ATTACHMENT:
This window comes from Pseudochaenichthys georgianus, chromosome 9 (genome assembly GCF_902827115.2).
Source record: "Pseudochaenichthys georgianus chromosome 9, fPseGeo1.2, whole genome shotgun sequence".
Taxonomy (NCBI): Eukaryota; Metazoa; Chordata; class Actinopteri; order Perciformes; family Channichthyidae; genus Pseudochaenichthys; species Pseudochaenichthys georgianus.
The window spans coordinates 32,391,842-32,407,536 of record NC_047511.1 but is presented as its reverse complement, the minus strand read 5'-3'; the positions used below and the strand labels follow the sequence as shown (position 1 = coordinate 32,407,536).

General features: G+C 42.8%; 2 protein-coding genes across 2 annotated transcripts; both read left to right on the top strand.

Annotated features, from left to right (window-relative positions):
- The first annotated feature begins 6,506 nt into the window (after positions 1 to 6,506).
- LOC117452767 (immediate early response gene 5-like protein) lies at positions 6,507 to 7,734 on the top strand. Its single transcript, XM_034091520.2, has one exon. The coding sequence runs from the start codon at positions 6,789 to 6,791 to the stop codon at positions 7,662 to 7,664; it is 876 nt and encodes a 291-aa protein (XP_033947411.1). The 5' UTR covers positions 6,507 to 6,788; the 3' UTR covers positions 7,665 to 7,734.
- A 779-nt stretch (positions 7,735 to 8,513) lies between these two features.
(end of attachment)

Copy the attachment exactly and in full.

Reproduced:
This window comes from Pseudochaenichthys georgianus, chromosome 9 (genome assembly GCF_902827115.2).
Source record: "Pseudochaenichthys georgianus chromosome 9, fPseGeo1.2, whole genome shotgun sequence".
Taxonomy (NCBI): Eukaryota; Metazoa; Chordata; class Actinopteri; order Perciformes; family Channichthyidae; genus Pseudochaenichthys; species Pseudochaenichthys georgianus.
The window spans coordinates 32,391,842-32,407,536 of record NC_047511.1 but is presented as its reverse complement, the minus strand read 5'-3'; the positions used below and the strand labels follow the sequence as shown (position 1 = coordinate 32,407,536).

General features: G+C 42.8%; 2 protein-coding genes across 2 annotated transcripts; both read left to right on the top strand.

Annotated features, from left to right (window-relative positions):
- The first annotated feature begins 6,506 nt into the window (after positions 1 to 6,506).
- LOC117452767 (immediate early response gene 5-like protein) lies at positions 6,507 to 7,734 on the top strand. Its single transcript, XM_034091520.2, has one exon. The coding sequence runs from the start codon at positions 6,789 to 6,791 to the stop codon at positions 7,662 to 7,664; it is 876 nt and encodes a 291-aa protein (XP_033947411.1). The 5' UTR covers positions 6,507 to 6,788; the 3' UTR covers positions 7,665 to 7,734.
- A 779-nt stretch (positions 7,735 to 8,513) lies between these two features.